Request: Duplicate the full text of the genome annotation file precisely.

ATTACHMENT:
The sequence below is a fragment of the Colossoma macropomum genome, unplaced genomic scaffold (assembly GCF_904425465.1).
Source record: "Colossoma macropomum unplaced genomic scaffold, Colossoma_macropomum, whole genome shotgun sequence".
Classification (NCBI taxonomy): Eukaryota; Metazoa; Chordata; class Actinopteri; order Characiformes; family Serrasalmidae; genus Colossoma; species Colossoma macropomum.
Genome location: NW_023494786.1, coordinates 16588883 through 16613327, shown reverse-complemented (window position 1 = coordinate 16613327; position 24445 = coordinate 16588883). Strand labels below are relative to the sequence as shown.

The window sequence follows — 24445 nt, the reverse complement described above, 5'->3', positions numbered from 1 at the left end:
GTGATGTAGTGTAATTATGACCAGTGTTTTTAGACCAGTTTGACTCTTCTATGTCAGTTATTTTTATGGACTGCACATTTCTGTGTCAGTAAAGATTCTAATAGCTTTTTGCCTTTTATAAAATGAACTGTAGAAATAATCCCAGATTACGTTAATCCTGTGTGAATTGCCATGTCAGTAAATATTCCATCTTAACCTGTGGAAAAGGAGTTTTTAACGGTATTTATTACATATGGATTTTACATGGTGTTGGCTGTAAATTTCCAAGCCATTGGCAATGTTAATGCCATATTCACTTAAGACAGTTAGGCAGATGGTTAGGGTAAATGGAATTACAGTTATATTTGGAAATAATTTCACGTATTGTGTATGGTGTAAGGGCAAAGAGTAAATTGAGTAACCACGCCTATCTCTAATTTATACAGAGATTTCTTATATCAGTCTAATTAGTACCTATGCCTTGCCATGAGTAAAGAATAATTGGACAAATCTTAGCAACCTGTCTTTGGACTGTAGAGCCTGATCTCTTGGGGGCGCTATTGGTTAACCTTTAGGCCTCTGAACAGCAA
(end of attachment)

The sequence below is a fragment of the Colossoma macropomum genome, unplaced genomic scaffold (assembly GCF_904425465.1).
Source record: "Colossoma macropomum unplaced genomic scaffold, Colossoma_macropomum, whole genome shotgun sequence".
Classification (NCBI taxonomy): Eukaryota; Metazoa; Chordata; class Actinopteri; order Characiformes; family Serrasalmidae; genus Colossoma; species Colossoma macropomum.
Genome location: NW_023494786.1, coordinates 16588883 through 16613327, shown reverse-complemented (window position 1 = coordinate 16613327; position 24445 = coordinate 16588883). Strand labels below are relative to the sequence as shown.

The window sequence follows — 24445 nt, the reverse complement described above, 5'->3', positions numbered from 1 at the left end:
GTGATGTAGTGTAATTATGACCAGTGTTTTTAGACCAGTTTGACTCTTCTATGTCAGTTATTTTTATGGACTGCACATTTCTGTGTCAGTAAAGATTCTAATAGCTTTTTGCCTTTTATAAAATGAACTGTAGAAATAATCCCAGATTACGTTAATCCTGTGTGAATTGCCATGTCAGTAAATATTCCATCTTAACCTGTGGAAAAGGAGTTTTTAACGGTATTTATTACATATGGATTTTACATGGTGTTGGCTGTAAATTTCCAAGCCATTGGCAATGTTAATGCCATATTCACTTAAGACAGTTAGGCAGATGGTTAGGGTAAATGGAATTACAGTTATATTTGGAAATAATTTCACGTATTGTGTATGGTGTAAGGGCAAAGAGTAAATTGAGTAACCACGCCTATCTCTAATTTATACAGAGATTTCTTATATCAGTCTAATTAGTACCTATGCCTTGCCATGAGTAAAGAATAATTGGACAAATCTTAGCAACCTGTCTTTGGACTGTAGAGCCTGATCTCTTGGGGGCGCTATTGGTTAACCTTTAGGCCTCTGAACAGCAA